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Ann Hematol. 1999 Dec;78(12):539-43.

Thrombosis-free survival and life expectancy in 187 consecutive patients with essential thrombocythemia.

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Department of Hematology and Onco-Hematology, Ospedale San Giovanni Battista, Turin, Italy.


A total of 187 consecutive patients with essential thrombocythemia (ET) were diagnosed and followed by our Hematology Department in the period October 1980-November 1994. The overall follow-up was 773 patient-years. Thrombosis-free survival and overall survival were calculated for the whole cohort; the same parameters were then calculated after arbitrary division of the cohort into two groups, according to the median age at diagnosis (55 years). Fifty percent of the patients had at least one thrombotic episode within 9 years after diagnosis. The thrombosis-free survival curves calculated for patients younger or older than 55 years at diagnosis were comparable. About 85% of the patients were alive 10 years after diagnosis. The survival curves for patients younger and older than 55 years at diagnosis were not significantly different in the observation period, and the observed mortality (seven patients) among patients younger than 55 years at diagnosis was significantly higher than expected (1.68 cases). The relative risk of death was four times greater (SMR = 4.17, 95% C.I. 1.6-8.6, p<0.01) than for healthy, age-matched people living in the same area. Age at diagnosis, smoking, sex, hypercholesterolemia, peak number of platelets, hypertension, and diabetes were not significant prognostic cardiovascular risk factors in our cohort. In conclusion, our data show that ET has to be considered a serious disease that significantly decreases both quality of life (expected life without thrombosis) and life expectancy for younger patients.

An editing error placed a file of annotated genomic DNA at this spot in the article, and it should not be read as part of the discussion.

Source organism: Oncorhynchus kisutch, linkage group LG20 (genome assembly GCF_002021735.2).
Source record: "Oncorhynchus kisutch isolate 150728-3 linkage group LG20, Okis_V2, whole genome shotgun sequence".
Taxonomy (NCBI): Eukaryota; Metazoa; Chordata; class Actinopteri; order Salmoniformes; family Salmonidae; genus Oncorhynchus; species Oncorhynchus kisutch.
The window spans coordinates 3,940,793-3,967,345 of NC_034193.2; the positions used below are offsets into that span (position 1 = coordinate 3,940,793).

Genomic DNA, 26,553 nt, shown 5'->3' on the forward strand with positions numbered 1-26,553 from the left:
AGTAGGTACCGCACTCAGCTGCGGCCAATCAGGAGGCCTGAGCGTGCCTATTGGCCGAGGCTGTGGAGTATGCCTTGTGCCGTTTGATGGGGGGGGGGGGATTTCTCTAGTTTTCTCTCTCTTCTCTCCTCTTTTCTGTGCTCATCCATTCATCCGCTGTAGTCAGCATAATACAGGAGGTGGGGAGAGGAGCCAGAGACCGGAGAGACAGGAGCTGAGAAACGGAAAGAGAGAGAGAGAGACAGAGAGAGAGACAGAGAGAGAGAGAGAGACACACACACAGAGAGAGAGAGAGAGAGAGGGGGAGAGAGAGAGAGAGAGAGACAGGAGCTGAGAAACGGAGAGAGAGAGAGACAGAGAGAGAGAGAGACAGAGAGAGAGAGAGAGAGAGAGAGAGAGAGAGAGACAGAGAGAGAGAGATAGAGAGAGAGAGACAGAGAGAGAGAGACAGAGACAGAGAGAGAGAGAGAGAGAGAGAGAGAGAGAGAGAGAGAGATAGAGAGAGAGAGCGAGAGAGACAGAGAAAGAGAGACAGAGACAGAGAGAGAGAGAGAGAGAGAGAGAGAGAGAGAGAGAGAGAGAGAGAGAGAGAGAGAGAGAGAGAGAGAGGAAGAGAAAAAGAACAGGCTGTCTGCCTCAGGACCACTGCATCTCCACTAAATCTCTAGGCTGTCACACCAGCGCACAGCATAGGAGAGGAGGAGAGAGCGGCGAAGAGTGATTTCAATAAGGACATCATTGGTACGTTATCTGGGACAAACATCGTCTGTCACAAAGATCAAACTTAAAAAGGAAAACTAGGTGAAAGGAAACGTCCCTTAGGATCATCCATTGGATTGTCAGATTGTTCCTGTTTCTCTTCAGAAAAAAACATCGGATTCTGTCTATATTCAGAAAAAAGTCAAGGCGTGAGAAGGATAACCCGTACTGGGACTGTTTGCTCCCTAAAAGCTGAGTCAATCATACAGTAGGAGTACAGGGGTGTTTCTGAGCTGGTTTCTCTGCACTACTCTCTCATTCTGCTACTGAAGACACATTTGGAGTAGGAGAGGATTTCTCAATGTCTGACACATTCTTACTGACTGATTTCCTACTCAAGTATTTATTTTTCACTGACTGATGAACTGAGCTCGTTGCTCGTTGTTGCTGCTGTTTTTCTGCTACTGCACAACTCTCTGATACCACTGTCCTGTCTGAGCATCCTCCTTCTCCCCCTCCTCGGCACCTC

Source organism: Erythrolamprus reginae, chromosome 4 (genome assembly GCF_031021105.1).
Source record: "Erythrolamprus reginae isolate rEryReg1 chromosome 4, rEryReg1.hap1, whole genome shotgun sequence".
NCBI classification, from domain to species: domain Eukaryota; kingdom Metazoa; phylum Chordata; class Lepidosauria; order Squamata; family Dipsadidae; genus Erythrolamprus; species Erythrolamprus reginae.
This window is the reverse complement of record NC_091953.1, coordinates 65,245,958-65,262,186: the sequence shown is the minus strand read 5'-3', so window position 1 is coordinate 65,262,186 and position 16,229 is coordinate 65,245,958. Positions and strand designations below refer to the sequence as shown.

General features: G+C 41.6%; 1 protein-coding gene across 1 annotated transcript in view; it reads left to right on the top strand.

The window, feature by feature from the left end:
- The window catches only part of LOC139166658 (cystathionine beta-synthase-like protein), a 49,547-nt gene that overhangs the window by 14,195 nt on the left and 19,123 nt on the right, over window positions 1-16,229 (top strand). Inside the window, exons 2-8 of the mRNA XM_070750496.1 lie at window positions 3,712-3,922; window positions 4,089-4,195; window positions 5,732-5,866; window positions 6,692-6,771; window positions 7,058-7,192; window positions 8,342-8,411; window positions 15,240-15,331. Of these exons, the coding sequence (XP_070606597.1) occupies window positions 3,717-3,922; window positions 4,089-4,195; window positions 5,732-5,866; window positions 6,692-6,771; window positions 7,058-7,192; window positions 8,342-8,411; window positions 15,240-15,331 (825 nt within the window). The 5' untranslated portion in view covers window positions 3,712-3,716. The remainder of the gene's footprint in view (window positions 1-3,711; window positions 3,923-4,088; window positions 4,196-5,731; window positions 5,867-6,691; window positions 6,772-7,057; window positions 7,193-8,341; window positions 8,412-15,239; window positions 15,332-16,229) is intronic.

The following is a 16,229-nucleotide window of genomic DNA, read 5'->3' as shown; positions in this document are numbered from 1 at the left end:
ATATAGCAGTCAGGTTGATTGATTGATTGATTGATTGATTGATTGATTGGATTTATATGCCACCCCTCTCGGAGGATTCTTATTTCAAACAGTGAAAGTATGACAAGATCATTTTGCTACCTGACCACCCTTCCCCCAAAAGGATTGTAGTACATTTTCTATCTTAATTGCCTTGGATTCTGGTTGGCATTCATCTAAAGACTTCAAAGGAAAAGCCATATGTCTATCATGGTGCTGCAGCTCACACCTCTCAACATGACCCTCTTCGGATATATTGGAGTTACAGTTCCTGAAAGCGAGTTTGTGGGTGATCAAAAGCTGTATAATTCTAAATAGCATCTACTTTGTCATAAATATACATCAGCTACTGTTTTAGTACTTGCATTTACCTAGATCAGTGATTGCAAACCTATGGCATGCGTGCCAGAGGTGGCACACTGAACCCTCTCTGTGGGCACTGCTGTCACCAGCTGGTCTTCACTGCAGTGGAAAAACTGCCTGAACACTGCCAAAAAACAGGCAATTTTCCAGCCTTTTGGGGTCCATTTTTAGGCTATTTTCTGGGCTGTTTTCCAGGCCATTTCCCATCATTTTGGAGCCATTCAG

[Indexed for MEDLINE]

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